I loved every moment of both performances though and really would not want to pick a favourite from the two.


What Are They Like? by Lucinda Coxon

Although it wasn't the final play I saw thankfully in the festival, What Are They Like? is the last I review here and unfortunately I have to say it was a horrid beast of a play, utterly soul destroying in its content with nearly no light moments.

It was however very well performed such as it is, by Stagecoach High Wycombe. Very much an ensemble piece again, probably the most so of the eight plays I saw. It lacks though pretty much any joy in its telling of parents portrayed as adolescents with the same troubles as their children. 

Simply structured with a cast member coming forward telling a story usually of whoa and unpleasantness from an imagined life, I was at the end pretty much grateful it was one of the shortest of the event. However to give it its credit, it has one of the most brilliantly staged scenes at the very end leaving at least something of note to depart with. Oh and it was a neat touch to have some of the cast members sitting in the stalls at the start.

Those leaving the theatre at the end were glowing with praise for it, the power, the brilliance etc. I beg to differ and that is my pejorative as a theatre goer and pretend critic. I have frankly been better entertained sitting in a dentists chair. An unpleasant play, but well acted by the cast.


So my busiest National Theatre Connections festival yet and I think easily the best of the three. A strike rate of ten good, two bad is fine with me. Also a huge congratulations to the team at Royal & Derngate for all the wonderful organisation that was going on. I lurked as a fly on the wall near to a few of the workshops/feedback events that were going on and they were as fascinating to hear and see as the shows themselves. I am sad that we only get to do this once a year as it has easily become one of my favourites. Roll on Connections 2017!

Popular posts from this blog

Review of Hacktivists by Ben Ockrent performed by R&D Youth Theatre at Royal & Derngate (Underground), Northampton

The National Theatres Connections series of plays had been one of my highlights of my trips to R&D during 2014. Their short and snappy single act style kept them all interesting and never overstaying their welcome. So I was more than ready for my first encounter with one of this years Connections plays ahead of the main week of performances at R&D later in the year. Hacktivists is written by Ben Ockrent, whose slightly wacky but socially relevant play Breeders I had seen at St James Theatre last year. Hacktivists is less surreal, but does have a fair selection of what some people would call odd. Myself of the other hand would very much be home with them. So we are presented with thirteen nerdy "friends" who meet to hack, very much in what is termed the white hat variety. This being for good, as we join them they appear to have done very little more than hacked and created some LED light device. Crashing in to spoil the party however comes Beth (Emma-Ann Cranston)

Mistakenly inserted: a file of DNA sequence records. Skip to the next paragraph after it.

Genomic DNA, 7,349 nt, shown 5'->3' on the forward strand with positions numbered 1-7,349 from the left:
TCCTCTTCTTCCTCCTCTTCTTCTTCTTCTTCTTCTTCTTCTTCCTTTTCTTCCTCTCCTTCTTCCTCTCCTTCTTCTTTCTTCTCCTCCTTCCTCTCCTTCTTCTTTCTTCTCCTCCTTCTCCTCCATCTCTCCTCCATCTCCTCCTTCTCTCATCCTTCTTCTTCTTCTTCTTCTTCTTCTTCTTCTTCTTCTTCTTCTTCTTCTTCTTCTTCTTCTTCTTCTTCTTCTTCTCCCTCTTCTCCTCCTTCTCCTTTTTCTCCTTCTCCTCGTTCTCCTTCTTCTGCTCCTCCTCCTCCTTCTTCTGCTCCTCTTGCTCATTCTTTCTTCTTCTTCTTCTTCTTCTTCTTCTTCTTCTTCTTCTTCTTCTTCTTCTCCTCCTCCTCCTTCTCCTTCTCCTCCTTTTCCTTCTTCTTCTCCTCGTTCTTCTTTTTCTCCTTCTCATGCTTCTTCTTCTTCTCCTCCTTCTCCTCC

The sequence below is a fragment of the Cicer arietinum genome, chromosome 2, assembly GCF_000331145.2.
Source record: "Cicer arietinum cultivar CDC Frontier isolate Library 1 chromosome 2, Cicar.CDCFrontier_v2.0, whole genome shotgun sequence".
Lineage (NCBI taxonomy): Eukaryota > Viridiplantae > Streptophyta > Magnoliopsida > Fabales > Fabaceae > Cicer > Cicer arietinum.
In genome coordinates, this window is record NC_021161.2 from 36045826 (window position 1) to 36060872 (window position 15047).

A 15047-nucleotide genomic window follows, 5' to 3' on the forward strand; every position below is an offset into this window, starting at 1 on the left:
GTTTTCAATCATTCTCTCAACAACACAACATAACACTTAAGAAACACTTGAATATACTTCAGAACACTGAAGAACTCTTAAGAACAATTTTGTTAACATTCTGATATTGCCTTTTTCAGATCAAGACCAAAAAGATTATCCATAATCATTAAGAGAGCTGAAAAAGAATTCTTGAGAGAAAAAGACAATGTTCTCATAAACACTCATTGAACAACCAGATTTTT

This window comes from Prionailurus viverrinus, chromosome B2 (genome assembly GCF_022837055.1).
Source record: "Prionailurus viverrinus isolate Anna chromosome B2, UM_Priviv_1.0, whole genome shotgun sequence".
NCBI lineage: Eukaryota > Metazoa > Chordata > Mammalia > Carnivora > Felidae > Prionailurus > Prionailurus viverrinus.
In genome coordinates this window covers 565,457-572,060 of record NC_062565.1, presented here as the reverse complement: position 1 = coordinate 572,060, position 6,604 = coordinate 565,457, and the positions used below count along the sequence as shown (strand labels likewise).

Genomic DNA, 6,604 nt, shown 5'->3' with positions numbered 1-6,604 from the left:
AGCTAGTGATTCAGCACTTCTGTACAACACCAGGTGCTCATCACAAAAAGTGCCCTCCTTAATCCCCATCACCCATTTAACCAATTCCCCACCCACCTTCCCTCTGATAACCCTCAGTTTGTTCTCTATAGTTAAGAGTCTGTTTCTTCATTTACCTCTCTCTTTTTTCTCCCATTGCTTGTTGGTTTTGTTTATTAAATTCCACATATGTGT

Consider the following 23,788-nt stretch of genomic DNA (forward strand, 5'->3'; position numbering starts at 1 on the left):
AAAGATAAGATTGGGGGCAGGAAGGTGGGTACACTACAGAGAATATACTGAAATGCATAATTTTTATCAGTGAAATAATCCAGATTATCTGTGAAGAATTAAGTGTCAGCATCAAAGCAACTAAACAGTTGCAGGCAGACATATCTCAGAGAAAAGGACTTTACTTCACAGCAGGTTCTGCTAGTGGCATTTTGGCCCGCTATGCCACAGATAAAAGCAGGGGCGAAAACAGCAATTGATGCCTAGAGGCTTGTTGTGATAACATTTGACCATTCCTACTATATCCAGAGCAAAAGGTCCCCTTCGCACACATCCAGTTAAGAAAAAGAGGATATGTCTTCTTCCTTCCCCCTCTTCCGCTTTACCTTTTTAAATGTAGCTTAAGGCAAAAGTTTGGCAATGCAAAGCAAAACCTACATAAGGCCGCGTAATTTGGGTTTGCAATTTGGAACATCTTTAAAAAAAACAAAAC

Review of Shrek (NMTC) at Royal & Derngate (Derngate), Northampton

Three and a half years ago, in a land far far away, in a world very different to the one we are now in, I saw the touring professional production of Shrek The Musical , it was a mixed bag of quality, tilted extremely heavily in favour of one particular character (not the one you might expect) and not firing on all cylinders much of the time. One and a half years after my last visit to the Derngate theatre, I return to see the homegrown Northampton Musical Theatre Company's own take on the very same show. Would they be able to breathe more life into the show than the professionals did in that distant land? It is a bit of a yes and no really. Pretty much all of this is done to the best possible standard, and at times, with being an amateur show you could easily forget, they all have normal day jobs. The show oozes professional quality at times. The set looks magnificent, the costumes (from Molly Limpet's Theatrical Emporium) are superb, and as ever with NMTC, the backstage team c

Review of Theft at the Castle Theatre Studio, Wellingborough

The comedy-thriller Theft by Eric Chappell tells the story of an anniversary celebrating couple returning to the devastation of their home being ransacked in a burglary. However, this ransacking pales in comparison to the ransacking of their lives that then occurs as home truths are revealed. Anyone old enough to remember the works of Theft writer Chappell ( Rising Damp and Only When I Laugh ), could be forgiven for thinking that this 1996 play might feel a little dated for a 2021 audience. However, bar a few references much of their time now (the weaker sex and female priests for instance), Theft still feels comfortable in the 2021 world, where many of us just want both a good evening of theatre and a good bit of fun. With Theft from the highly regarded Wellingborough Technical Players, they get just that. The action starts as we find the man of the house John Miles played by Graham Breeze returning, very angry, to his home. He is a rightfully boisterous character, channelling all th